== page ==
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West Michigan Debt Collection, Inc. v. Weber

United States District Court, N.D. Illinois, Western Division

January 17, 2018

West Michigan Debt Collection, Inc., Plaintiff,
v.
Gerald H. Weber, Jr., et al., Defendants.

          ORDER

          Philip G. Reinhard Judge

         For the reasons stated below, the motions of Holmstrom [56] and McGreevy [62] are granted in part and denied in part. The motions are granted as to Counts II, III, and IV and denied as to Count V. Counts II, III, and IV are dismissed without prejudice. Plaintiff shall file any amended complaint as to Counts II through IV on or before February 9, 2018.

         STATEMENT - OPINION

         Plaintiff, West Michigan Debt Collections, Inc., a Michigan corporation with its principal place of business in Michigan, brings this action against defendants, Gerald H. Weber, Jr. (“Weber”), Ronald E. Swenson (“Swenson”), Patti Weber (“Patti”), Joann Swenson (“Joann”), Zachary Knutson (“Knutson”), Wildcat Capital Enterprises, LLC (“Wildcat”), North Rock Real Estate, LLC (“North Rock RE”), North Rock Development Partners, LLC (“North Rock DP”), First Boston Property Management Corporation (“First Boston”), Prairie Services, LLC (“Prairie”), HolmstromKennedy, P.C. (“Holmstrom”) and McGreevy Williams, P.C. (“McGreevy”) All defendants are citizens only of Illinois.[1] The amount in controversy exceeds $75, 000. Subject matter jurisdiction is proper under 28 U.S.C. § 1332(a)(1).

         Plaintiff is the owner of a Michigan state-court judgment against Weber and Swenson. This action is an attempt to realize on that judgment under various theories against various parties. Plaintiff seeks to register and enforce the Michigan state-court judgment against Weber and Swenson (Count I). Plaintiff also asserts claims for fraudulent transfers (Count II & III), fraud (Count IV), civil conspiracy and aiding and abetting (Count V), and asks for a declaratory judgment declaring certain defendants to be the alter egos of Weber and Swenson and for the piercing of the corporate veil as to certain defendants (Count VI). Holmstrom [56] and McGreevy [62] move to dismiss counts II through V against them pursuant to Fed.R.Civ.P. 9(b), 12(b)(1) and 12(b)(6).[2]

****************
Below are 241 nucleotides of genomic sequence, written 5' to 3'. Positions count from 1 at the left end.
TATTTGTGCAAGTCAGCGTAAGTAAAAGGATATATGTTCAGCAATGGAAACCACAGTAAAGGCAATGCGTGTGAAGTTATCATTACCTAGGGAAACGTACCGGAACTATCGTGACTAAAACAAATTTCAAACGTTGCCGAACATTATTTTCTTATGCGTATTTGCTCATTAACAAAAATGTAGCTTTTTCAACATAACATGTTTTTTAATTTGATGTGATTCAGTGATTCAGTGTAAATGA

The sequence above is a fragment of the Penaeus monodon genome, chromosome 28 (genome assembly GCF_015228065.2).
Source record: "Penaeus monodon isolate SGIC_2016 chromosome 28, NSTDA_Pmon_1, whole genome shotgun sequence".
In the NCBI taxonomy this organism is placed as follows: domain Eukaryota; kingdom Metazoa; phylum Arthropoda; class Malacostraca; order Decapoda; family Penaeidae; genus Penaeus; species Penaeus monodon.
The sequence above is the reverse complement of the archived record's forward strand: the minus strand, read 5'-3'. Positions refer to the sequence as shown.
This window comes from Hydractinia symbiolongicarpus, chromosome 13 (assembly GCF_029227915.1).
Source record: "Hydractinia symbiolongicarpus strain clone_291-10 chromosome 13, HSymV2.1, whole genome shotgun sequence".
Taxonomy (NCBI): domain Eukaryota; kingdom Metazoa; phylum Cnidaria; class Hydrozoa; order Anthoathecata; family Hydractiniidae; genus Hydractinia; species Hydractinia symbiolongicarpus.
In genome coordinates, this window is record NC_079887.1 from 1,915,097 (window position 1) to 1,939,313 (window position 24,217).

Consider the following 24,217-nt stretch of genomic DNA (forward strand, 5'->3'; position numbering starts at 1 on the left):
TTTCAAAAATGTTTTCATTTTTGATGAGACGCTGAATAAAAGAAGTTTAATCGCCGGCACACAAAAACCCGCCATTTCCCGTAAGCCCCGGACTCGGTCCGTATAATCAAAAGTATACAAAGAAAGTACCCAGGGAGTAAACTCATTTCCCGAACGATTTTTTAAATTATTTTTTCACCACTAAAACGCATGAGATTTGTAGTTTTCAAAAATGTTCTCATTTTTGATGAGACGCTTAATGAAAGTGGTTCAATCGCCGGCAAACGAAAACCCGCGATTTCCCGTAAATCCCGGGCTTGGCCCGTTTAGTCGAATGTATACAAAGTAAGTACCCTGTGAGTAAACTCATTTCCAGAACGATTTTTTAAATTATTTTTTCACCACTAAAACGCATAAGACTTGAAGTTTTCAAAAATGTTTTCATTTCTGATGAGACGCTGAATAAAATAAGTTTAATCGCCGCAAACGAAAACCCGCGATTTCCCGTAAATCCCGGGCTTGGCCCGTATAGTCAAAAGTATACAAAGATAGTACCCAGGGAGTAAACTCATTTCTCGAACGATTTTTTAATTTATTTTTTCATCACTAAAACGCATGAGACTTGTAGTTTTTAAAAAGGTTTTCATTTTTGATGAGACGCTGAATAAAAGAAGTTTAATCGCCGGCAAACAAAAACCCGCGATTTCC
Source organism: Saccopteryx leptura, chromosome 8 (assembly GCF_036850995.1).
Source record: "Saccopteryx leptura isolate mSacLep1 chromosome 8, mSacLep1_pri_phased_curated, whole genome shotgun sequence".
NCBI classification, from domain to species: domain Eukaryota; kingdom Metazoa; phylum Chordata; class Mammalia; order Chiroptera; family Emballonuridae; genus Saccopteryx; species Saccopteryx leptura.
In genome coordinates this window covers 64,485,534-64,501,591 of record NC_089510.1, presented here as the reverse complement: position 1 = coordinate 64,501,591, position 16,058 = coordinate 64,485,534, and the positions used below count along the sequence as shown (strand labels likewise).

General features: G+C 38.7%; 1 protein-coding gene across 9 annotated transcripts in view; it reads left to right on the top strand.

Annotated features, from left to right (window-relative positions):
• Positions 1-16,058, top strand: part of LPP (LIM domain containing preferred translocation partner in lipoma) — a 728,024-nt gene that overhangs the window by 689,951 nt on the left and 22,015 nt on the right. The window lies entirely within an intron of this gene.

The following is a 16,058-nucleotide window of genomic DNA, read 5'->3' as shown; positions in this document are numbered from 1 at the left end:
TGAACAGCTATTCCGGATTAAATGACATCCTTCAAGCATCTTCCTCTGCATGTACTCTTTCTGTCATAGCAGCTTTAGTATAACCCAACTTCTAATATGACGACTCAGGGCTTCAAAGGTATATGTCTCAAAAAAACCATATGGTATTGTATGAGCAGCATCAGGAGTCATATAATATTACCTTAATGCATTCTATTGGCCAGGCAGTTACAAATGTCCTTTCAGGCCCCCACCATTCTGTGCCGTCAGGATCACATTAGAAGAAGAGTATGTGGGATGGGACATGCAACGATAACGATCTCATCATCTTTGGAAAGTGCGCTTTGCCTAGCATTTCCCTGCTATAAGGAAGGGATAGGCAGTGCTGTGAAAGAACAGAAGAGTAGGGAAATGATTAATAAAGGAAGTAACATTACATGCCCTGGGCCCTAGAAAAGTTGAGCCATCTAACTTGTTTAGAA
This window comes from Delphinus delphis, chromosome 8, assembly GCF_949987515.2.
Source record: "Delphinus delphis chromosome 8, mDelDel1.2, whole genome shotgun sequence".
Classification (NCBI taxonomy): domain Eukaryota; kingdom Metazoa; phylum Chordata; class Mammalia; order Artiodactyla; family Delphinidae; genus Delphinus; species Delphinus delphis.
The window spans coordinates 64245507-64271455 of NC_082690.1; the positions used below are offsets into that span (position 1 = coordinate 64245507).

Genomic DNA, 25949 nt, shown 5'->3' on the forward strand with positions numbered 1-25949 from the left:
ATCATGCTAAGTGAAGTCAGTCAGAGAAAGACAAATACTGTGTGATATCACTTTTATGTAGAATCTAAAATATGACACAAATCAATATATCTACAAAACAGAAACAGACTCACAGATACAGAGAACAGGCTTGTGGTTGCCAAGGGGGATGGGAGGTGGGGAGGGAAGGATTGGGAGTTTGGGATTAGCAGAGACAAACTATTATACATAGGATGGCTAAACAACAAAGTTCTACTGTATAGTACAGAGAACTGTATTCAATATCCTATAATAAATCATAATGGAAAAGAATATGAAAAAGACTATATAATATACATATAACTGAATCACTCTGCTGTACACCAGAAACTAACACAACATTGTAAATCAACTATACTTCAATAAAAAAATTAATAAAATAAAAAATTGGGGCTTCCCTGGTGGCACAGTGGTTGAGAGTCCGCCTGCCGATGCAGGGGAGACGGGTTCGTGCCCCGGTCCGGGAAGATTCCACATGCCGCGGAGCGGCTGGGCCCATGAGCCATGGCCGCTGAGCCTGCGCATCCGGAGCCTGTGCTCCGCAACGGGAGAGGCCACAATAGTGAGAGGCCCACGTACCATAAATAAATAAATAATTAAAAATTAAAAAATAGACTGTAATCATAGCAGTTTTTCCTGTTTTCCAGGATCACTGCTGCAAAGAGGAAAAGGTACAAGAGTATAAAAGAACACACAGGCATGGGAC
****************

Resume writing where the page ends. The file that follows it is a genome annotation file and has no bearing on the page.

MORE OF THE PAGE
PNC Equipment Finance, LLC (“PNC”) obtained a judgment against Weber and Swenson in case number 11cv4922 in the United States District Court for the Northern District of Illinois, Eastern Division (“PNC Case”), in the amount of $25, 546, 359.87. Patti, Weber's wife, and Joann, Swenson's wife, formed Wildcat. Wildcat then purchased PNC's judgment against Weber and Swenson, along with all PNC's “right, title, liens, encumbrances and interest in” citations to discover assets issued in that case against Weber and Swenson. Wildcat, Weber and Swenson then entered an agreed turnover order (“ATO”) transferring assets of Weber and Swenson to Wildcat and crediting Weber and Swenson the sum of $500, 000 against the outstanding judgment. Wildcat also caused wage deduction orders (“WDOs)” to be entered directing North Rock RE to deduct during each pay period 15% of Weber and Swenson's non-exempt gross compensation until the judgment plus interest and costs is paid in full to Wildcat. These wage deduction orders “have priority over any subsequent wage deduction order or lien except for Spouse/Child Support Orders or Liens.”

         The complaint alleges the ATO was entered to render Weber and Swenson insolvent for the purpose of making them appear uncollectible to their legitimate creditors. The ATO effectively diverted all non-exempt assets and income of Weber and Swenson to Wildcat in order to frustrate their creditors' ability to collect from them. Attached to plaintiff's response to the motions to dismiss, are answers to wage deduction summonses served by plaintiff on Weber and Swenson in state court proceedings. In those proceedings, plaintiff registered its judgment against Weber and Swenson. It then served wage deduction summonses on North Rock RE. The answers filed by North Rock RE show the prior WDOs entered in favor of Wildcat in the PNC Case. The answers show no available wages payable to plaintiff because of the prior WDOs.

         The crux of plaintiff's complaint is that the actions just described were undertaken to “indefinitely frustrate the attempts of legitimate creditors from collecting” against Weber and Swenson. Plaintiff contends all of the defendants played some role in this scheme and that their actions were unlawful.